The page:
On a lighter note, Roach said people who chew tobacco have more difficulty with speech recognition. Why? Because they don't move their jaws enough.

The software comes with a quick start guide that lists the most common commands. It also has a good users manual, which I referred to frequently. Starting out, I probably would recommend creating your own guide until you have the commands mastered.

While the dictation was probably 80 percent accurate, one improvement jumped out. I navigated the desktop and other applications easily. I opened Microsoft Word, Mozilla Firefox and other programs without touching the keyboard or mouse. I surfed the Web without any problem, and I moved the mouse with voice commands.

However, the voice is not as speedy as the hand, and I was often tempted just to grab the mouse and click, just as I did with corrections and rewrites on this column. "It's not the computer," Roach said. "It's the people. When we conversationally talk to somebody, our voice is so uneven, even though we don't realize it."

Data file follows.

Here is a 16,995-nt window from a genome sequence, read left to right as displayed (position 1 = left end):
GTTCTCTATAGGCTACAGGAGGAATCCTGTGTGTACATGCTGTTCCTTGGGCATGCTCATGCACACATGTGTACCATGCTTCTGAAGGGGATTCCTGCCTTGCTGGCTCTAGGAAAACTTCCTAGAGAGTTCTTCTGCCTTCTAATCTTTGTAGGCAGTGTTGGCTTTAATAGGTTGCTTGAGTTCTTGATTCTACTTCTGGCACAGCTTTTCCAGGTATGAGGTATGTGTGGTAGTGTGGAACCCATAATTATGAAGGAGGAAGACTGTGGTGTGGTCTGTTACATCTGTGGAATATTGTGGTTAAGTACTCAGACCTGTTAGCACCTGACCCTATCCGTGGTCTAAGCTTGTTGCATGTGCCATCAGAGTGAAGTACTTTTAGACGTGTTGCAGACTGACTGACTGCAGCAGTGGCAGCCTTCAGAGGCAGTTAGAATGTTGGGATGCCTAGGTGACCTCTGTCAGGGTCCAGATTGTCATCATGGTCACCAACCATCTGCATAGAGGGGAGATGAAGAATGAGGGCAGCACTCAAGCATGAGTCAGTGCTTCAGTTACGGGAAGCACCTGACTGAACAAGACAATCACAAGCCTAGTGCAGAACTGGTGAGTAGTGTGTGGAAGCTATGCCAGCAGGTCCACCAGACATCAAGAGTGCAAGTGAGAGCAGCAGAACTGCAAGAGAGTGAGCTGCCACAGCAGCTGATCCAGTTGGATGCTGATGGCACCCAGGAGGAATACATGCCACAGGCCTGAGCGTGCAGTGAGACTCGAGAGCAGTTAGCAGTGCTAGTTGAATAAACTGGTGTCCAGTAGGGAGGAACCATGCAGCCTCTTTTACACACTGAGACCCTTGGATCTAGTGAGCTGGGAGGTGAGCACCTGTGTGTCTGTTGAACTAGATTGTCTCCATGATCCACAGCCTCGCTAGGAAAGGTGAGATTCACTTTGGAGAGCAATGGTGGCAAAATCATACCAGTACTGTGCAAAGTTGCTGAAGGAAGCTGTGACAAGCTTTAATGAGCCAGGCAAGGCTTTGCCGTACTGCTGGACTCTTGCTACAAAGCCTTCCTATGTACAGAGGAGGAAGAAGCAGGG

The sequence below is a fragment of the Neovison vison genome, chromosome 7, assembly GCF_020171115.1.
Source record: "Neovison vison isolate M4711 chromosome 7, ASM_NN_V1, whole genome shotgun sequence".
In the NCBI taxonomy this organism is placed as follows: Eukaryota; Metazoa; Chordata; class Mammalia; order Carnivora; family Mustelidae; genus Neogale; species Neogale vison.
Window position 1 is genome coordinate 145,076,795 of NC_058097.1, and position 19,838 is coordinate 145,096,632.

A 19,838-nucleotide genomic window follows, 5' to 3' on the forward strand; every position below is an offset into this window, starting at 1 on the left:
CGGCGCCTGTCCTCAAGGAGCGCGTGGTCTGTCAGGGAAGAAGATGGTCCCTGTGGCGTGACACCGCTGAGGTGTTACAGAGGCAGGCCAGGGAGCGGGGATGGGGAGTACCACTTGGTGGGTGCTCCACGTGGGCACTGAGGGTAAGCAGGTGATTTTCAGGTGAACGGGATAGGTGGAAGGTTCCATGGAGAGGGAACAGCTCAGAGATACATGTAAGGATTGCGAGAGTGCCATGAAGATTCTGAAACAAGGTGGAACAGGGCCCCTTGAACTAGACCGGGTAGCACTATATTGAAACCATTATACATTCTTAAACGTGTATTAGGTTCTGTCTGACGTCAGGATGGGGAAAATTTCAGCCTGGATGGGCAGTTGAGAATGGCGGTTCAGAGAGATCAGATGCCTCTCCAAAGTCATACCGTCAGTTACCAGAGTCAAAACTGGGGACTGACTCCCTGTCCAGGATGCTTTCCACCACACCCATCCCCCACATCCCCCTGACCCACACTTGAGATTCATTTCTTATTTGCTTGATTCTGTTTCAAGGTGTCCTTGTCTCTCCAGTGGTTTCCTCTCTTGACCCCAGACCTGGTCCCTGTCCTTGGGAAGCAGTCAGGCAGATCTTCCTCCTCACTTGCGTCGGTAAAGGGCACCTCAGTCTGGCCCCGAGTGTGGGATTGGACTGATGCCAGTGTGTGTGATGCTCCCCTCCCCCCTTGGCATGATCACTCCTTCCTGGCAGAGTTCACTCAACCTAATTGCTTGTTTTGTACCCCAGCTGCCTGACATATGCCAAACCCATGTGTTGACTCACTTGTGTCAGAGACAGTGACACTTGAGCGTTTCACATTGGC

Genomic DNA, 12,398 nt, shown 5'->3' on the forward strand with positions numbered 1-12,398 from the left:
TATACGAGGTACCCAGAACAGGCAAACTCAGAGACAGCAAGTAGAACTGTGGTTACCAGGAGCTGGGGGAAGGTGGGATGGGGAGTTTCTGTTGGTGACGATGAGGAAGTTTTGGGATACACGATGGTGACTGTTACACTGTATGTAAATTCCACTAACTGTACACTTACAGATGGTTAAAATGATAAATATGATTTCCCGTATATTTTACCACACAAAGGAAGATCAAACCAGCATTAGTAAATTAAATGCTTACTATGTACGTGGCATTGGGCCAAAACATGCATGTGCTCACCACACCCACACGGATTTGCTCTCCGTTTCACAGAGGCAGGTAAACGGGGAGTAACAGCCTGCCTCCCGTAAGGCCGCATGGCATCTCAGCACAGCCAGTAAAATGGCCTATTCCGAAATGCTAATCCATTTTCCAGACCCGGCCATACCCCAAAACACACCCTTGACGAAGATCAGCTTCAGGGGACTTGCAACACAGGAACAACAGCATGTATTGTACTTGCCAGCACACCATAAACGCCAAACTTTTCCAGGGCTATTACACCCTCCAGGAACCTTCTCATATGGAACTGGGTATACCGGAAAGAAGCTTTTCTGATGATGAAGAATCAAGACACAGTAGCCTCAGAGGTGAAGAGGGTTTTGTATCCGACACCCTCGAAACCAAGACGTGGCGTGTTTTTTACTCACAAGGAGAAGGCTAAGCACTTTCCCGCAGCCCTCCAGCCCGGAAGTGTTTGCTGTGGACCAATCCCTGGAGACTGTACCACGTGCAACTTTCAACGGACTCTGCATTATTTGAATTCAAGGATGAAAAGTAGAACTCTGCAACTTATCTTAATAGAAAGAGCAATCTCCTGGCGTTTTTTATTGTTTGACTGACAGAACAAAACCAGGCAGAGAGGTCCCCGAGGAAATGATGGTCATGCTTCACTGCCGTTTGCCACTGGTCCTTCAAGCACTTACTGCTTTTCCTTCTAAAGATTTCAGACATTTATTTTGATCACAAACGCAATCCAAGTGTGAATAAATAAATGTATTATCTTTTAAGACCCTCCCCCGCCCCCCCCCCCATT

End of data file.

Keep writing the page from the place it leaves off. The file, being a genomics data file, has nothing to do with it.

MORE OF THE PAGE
The software mastered one of our traditional tests almost immediately. "The rain in Spain" from My Fair Lady came out almost perfect the first time. I just had to change "plane" to "plain," unlike some of the mangled versions in our reviews years ago.

Perhaps next time I should substitute the song from Mary Poppins, the one with the really long word that starts with "super." ... On second thought, let's leave well enough alone.

Speech recognition software lets users record their words by speaking into a microphone instead of typing on a keyboard. A computer program matches one's speech with a database of recognizable words and phrases.

The software has improved over the years, but it's not perfect right out of the box.

Some examples, based on my test:

Information from Times wires was used in this report. Dave Gussow can be reached at (727) 445-4165, or e-mail Read his blog at

[Last modified August 29, 2006, 16:55:34]